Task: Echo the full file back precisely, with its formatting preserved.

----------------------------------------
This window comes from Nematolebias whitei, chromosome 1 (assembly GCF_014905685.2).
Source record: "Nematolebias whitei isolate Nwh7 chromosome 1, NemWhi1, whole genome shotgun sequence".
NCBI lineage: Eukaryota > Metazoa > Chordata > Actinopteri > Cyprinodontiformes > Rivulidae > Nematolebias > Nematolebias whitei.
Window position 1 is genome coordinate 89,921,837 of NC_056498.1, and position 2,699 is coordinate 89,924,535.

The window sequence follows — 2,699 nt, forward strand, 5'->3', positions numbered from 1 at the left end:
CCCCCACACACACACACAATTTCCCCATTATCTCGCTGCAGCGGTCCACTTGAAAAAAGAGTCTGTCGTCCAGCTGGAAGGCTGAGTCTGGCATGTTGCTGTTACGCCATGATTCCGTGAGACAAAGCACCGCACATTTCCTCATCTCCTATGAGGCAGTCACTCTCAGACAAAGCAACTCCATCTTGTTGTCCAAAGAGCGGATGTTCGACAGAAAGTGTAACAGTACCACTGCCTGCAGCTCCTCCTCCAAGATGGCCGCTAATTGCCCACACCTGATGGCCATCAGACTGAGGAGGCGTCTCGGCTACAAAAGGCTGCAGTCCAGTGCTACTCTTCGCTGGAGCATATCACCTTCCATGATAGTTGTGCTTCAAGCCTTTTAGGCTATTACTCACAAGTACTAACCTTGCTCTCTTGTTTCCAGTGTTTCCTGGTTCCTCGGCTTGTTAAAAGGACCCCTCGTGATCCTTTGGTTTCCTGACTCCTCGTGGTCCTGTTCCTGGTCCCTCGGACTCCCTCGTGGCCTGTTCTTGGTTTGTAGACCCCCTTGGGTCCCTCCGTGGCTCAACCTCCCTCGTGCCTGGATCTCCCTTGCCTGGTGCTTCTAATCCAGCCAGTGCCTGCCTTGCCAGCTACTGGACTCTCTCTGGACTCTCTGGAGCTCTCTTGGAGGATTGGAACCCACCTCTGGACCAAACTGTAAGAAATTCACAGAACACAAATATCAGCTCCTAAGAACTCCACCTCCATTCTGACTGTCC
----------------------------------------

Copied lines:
This window comes from Nematolebias whitei, chromosome 1 (assembly GCF_014905685.2).
Source record: "Nematolebias whitei isolate Nwh7 chromosome 1, NemWhi1, whole genome shotgun sequence".
NCBI lineage: Eukaryota > Metazoa > Chordata > Actinopteri > Cyprinodontiformes > Rivulidae > Nematolebias > Nematolebias whitei.
Window position 1 is genome coordinate 89,921,837 of NC_056498.1, and position 2,699 is coordinate 89,924,535.

The window sequence follows — 2,699 nt, forward strand, 5'->3', positions numbered from 1 at the left end:
CCCCCACACACACACACAATTTCCCCATTATCTCGCTGCAGCGGTCCACTTGAAAAAAGAGTCTGTCGTCCAGCTGGAAGGCTGAGTCTGGCATGTTGCTGTTACGCCATGATTCCGTGAGACAAAGCACCGCACATTTCCTCATCTCCTATGAGGCAGTCACTCTCAGACAAAGCAACTCCATCTTGTTGTCCAAAGAGCGGATGTTCGACAGAAAGTGTAACAGTACCACTGCCTGCAGCTCCTCCTCCAAGATGGCCGCTAATTGCCCACACCTGATGGCCATCAGACTGAGGAGGCGTCTCGGCTACAAAAGGCTGCAGTCCAGTGCTACTCTTCGCTGGAGCATATCACCTTCCATGATAGTTGTGCTTCAAGCCTTTTAGGCTATTACTCACAAGTACTAACCTTGCTCTCTTGTTTCCAGTGTTTCCTGGTTCCTCGGCTTGTTAAAAGGACCCCTCGTGATCCTTTGGTTTCCTGACTCCTCGTGGTCCTGTTCCTGGTCCCTCGGACTCCCTCGTGGCCTGTTCTTGGTTTGTAGACCCCCTTGGGTCCCTCCGTGGCTCAACCTCCCTCGTGCCTGGATCTCCCTTGCCTGGTGCTTCTAATCCAGCCAGTGCCTGCCTTGCCAGCTACTGGACTCTCTCTGGACTCTCTGGAGCTCTCTTGGAGGATTGGAACCCACCTCTGGACCAAACTGTAAGAAATTCACAGAACACAAATATCAGCTCCTAAGAACTCCACCTCCATTCTGACTGTCC